North Dakota State’s Young Americans for Liberty (YAL) organization asked for members of the study body to sign a petition Sept. 1, starting the process to potentially revise a portion of the school’s demonstration policy.
Specifically, the organization is trying to change ambiguous terms in articles 9.1 and 9.4 of section 154 in the NDSU Policy Manual, YAL president Brad Foster said.
The two primary sentences the group is trying to revise currently read, “All members of the community are expected to conduct dialogues with dignity and courtesy,” and, “Any protest, rally or demonstration must be registered with the Memorial Union Administrative Office and University Police prior to the event.”
“Now, obviously, we don’t have a problem with dignity and courtesy, but those are really, really ambiguous terms,” Foster said. “How can you not censor speech when the purpose in your policy is that students are expected to respond with respect and dignity? You can’t have it both ways.”
Foster and the YAL are concerned the subjectivity of the terms create another problem. “I’m giving NDSU the benefit of the doubt that they’d never, ever touch on people’s First Amendment rights, [but] what if in 20 years down the line someone gets a new position of authority who does want to?”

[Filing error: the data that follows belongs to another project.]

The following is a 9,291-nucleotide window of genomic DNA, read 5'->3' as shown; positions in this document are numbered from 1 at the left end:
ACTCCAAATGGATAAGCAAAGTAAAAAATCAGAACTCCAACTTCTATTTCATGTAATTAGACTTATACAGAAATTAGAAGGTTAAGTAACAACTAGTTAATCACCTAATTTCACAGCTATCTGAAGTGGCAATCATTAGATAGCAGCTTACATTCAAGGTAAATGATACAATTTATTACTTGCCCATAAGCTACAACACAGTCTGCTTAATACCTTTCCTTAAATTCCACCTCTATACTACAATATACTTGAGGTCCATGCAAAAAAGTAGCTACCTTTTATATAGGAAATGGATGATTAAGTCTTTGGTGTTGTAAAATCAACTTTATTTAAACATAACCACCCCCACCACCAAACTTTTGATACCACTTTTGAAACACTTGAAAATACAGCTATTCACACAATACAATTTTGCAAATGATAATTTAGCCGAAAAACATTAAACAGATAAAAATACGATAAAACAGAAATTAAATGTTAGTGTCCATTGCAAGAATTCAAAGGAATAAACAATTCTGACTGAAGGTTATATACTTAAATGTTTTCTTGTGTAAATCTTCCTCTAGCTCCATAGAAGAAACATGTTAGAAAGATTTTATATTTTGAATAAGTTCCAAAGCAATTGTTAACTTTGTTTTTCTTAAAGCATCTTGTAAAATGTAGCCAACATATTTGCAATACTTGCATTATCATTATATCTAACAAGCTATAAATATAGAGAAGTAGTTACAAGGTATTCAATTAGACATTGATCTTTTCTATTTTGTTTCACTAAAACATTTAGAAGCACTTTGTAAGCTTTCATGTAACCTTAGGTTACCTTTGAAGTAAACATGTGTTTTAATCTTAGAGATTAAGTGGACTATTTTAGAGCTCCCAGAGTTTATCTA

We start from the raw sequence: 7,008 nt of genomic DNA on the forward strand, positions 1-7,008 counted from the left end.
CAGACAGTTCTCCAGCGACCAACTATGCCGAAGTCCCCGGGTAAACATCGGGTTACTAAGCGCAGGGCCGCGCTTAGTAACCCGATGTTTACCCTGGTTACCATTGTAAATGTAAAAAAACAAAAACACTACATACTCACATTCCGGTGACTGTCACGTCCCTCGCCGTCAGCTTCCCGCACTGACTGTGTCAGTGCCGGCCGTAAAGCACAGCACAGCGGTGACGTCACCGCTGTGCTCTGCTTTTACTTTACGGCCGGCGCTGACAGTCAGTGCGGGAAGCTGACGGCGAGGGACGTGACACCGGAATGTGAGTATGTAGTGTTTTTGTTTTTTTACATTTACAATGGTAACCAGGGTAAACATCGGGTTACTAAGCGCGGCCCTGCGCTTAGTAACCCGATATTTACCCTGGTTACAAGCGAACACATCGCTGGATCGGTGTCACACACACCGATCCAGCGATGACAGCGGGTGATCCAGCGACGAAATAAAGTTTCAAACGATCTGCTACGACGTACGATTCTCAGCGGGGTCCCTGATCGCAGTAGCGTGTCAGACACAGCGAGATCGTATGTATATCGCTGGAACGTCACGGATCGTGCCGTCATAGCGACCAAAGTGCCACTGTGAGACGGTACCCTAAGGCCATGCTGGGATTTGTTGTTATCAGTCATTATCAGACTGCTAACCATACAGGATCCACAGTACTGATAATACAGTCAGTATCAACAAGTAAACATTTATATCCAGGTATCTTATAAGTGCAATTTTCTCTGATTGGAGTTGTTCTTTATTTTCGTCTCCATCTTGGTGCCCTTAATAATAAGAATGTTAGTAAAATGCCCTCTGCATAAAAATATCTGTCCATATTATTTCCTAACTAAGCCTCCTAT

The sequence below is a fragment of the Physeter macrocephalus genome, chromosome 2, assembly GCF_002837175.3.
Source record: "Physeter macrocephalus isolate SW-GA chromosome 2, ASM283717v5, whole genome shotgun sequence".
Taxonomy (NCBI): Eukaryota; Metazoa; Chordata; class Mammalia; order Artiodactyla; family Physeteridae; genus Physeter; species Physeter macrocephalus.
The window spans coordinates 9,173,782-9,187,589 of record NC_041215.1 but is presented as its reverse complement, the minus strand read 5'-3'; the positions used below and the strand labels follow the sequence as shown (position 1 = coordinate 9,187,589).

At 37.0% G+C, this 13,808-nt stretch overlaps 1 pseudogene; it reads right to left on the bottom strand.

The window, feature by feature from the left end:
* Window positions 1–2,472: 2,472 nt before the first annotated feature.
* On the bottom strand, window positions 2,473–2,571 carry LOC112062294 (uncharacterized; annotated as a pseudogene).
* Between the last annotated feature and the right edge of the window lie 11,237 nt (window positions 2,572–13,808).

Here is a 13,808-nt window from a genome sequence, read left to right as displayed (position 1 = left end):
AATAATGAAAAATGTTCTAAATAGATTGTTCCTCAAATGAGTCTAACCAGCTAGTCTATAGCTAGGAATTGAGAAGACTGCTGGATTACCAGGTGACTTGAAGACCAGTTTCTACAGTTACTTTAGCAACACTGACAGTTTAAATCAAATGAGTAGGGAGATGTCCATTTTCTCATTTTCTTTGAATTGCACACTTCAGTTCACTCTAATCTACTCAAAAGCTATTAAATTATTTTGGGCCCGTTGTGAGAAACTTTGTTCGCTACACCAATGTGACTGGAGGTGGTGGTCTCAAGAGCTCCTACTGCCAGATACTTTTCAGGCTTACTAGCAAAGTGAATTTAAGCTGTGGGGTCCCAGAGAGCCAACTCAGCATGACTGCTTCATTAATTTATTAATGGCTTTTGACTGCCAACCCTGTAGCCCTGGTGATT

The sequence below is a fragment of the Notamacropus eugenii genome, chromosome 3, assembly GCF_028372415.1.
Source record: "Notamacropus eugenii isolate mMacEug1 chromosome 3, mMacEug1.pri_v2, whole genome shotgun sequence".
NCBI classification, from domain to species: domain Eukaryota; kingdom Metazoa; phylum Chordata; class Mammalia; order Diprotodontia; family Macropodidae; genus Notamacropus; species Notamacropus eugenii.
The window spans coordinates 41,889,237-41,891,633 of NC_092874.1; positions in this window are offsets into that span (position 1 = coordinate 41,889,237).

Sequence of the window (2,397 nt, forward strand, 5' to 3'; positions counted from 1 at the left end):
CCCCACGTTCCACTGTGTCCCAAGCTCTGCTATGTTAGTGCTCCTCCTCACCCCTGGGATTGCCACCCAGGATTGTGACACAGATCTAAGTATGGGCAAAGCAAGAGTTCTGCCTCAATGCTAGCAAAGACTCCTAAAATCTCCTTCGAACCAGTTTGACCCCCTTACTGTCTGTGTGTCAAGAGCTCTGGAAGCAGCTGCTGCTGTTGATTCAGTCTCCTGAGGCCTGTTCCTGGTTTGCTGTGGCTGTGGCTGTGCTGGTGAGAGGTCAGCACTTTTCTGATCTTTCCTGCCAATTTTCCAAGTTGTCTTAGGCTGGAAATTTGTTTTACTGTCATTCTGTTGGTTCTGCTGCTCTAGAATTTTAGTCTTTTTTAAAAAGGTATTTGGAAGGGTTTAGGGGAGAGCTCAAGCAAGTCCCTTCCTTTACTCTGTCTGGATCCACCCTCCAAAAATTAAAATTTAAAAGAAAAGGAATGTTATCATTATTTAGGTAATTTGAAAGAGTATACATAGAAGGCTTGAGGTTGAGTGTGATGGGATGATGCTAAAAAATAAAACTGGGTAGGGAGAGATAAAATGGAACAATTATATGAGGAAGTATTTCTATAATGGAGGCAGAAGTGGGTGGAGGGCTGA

Provost Beth Ingram believes the policy is currently in place because, “Universities are limited public forums, which means that they’re places where there is free speech that goes on and we have places where people can express their views. But, we also have the opportunity to restrict where that happens.”
According to Ingram, the only authority NDSU has on restricting demonstrations is if the demonstration interferes with the school’s mission, but never on content.
“I think students on this campus have a lot of freedom to express their views. In my three years here, we’ve never restricted speech based on what students want to say,” Ingram said.
“The petition is obviously the first start,” Foster said. “It got us in contact with the provost, the vice-provost, the director of student affairs, I believe, and the person who wrote this policy.”
“We were only out there for two hours and we got … somewhere between 35 to 40 signatures,” active member of YAL Tim Sizemore said. “It goes to show how much support something like this can have in the general student body.”
If NDSU does decide to revise or review this policy “something like this would probably go to the Student Senate, the Staff Senate and the Faculty Senate,” Ingram said. After, and if, the three governing bodies vote on and approve the revisions, it goes to the provost who then makes a recommendation to the president. “But, ultimately, the president is the one who has final approval authority over all our policies.”
“Anybody on campus can pursue a change in policy,” Ingram said. “Having this discussion might make students more aware of what their rights on campus are, which is a good thing,”